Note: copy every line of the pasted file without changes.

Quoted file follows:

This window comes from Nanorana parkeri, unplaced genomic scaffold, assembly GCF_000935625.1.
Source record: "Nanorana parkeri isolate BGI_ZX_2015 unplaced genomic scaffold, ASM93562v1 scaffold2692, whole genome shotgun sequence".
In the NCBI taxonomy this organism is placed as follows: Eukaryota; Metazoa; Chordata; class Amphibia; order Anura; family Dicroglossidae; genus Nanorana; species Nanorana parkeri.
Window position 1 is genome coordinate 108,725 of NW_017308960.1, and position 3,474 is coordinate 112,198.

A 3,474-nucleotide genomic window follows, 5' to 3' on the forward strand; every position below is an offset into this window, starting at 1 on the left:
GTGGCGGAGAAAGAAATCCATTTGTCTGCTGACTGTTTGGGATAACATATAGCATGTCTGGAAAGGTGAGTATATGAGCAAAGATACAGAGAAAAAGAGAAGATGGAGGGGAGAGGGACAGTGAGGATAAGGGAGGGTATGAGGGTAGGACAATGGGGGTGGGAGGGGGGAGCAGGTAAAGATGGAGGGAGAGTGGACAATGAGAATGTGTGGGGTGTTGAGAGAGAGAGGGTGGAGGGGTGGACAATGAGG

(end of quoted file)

This window comes from Nanorana parkeri, unplaced genomic scaffold, assembly GCF_000935625.1.
Source record: "Nanorana parkeri isolate BGI_ZX_2015 unplaced genomic scaffold, ASM93562v1 scaffold2692, whole genome shotgun sequence".
In the NCBI taxonomy this organism is placed as follows: Eukaryota; Metazoa; Chordata; class Amphibia; order Anura; family Dicroglossidae; genus Nanorana; species Nanorana parkeri.
Window position 1 is genome coordinate 108,725 of NW_017308960.1, and position 3,474 is coordinate 112,198.

A 3,474-nucleotide genomic window follows, 5' to 3' on the forward strand; every position below is an offset into this window, starting at 1 on the left:
GTGGCGGAGAAAGAAATCCATTTGTCTGCTGACTGTTTGGGATAACATATAGCATGTCTGGAAAGGTGAGTATATGAGCAAAGATACAGAGAAAAAGAGAAGATGGAGGGGAGAGGGACAGTGAGGATAAGGGAGGGTATGAGGGTAGGACAATGGGGGTGGGAGGGGGGAGCAGGTAAAGATGGAGGGAGAGTGGACAATGAGAATGTGTGGGGTGTTGAGAGAGAGAGGGTGGAGGGGTGGACAATGAGG